The recent sequencing of the sweet potato genome revealed that its collection of genetic material contains naturally-occurring T-DNA inserts. Kyndt et al find that Mother "Monsanto" Nature has genetically engineered sweet potatoes, as they contain elements of horizontal gene transfer, making them naturally occurring GMOs.
Kyndt et al. find T-DNA in sweet potatoes-- but Monsanto didn't put it there, Mother Nature did.
Mother Nature is a Monsanto shill!
I'm not surprised. A soil-borne plant pathogen that inserts its DNA into plants, probably has done that a few jillion times over plant history. Agrobacterium tumefaciens, or "Agro" is the bacterium that transfers a bit of its DNA to the plant in the hope of adding a few genes to make bacterial life more hospitable. It is the bacterium that is like the old college friend that shows up, moves in, but at least brings their own beer and bean bag chair.
Apparently at some point during domestication the a sweet potato plant became infected with Agro, and the integrated DNA has been passed along for generations. Today these bacterial artifacts are on the Thanksgiving Day table and have been a human staple for hundreds of years, and nobody has been harmed.
Or have they?
If you look at 1990-2010 USDA sweet potato production statistics in the USA, and compare them against MIT's finest scientist Dr. Stephanie Seneff's work, the results are clear.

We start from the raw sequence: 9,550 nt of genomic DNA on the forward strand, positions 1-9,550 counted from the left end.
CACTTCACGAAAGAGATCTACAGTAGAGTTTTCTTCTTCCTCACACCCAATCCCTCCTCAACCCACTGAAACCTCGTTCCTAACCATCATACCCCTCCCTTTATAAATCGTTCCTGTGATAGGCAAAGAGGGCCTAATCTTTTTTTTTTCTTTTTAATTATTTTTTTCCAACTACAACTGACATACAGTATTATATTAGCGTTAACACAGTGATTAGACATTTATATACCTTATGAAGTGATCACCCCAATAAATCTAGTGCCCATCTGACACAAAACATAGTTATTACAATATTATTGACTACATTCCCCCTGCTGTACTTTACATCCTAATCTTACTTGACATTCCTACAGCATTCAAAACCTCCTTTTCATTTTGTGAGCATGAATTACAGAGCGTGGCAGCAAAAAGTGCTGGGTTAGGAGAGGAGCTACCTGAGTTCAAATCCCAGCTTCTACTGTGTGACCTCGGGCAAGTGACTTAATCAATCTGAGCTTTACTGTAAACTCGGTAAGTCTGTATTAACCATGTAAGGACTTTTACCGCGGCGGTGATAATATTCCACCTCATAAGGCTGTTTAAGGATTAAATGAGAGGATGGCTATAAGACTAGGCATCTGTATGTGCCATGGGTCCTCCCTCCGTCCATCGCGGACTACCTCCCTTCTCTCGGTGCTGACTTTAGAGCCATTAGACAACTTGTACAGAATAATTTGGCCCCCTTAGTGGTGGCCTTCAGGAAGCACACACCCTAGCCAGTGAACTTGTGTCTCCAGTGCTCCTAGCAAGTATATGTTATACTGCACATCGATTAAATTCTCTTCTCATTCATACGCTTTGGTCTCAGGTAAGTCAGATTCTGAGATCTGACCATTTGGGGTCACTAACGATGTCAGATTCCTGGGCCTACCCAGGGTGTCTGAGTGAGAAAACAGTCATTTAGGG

Sweet potato production (blue line) and autism (bars). Clearly the T-DNA in sweet potatoes is causing autism. Or autism is causing sweet potatoes. Glyphosate use (red line) might somehow also be related because it is involved in everything else.
Tonight the activists are working overtime, getting labels ready for sweet potatoes and trying to figure out how Monsanto built a time machine and did such evil deeds many thousands of years ago. At this rate, there will be more sweet potatoes, and if Dr. Seneff's logic is any indicator, there 1 in 2 children might have a sweet potato by 2030.
T-DNA insertions are natural elements that dot plant genomes and potentially play roles in domestication. It will be fun to hear how the realities of science continue to erode the arguments of scientifically broken movements. How will they possibly distinguish Mother Nature's happy and benign T-DNA inserts from the deadly, poisonous ones introduced by humans?
I'm excited to have a front seat for this discussion.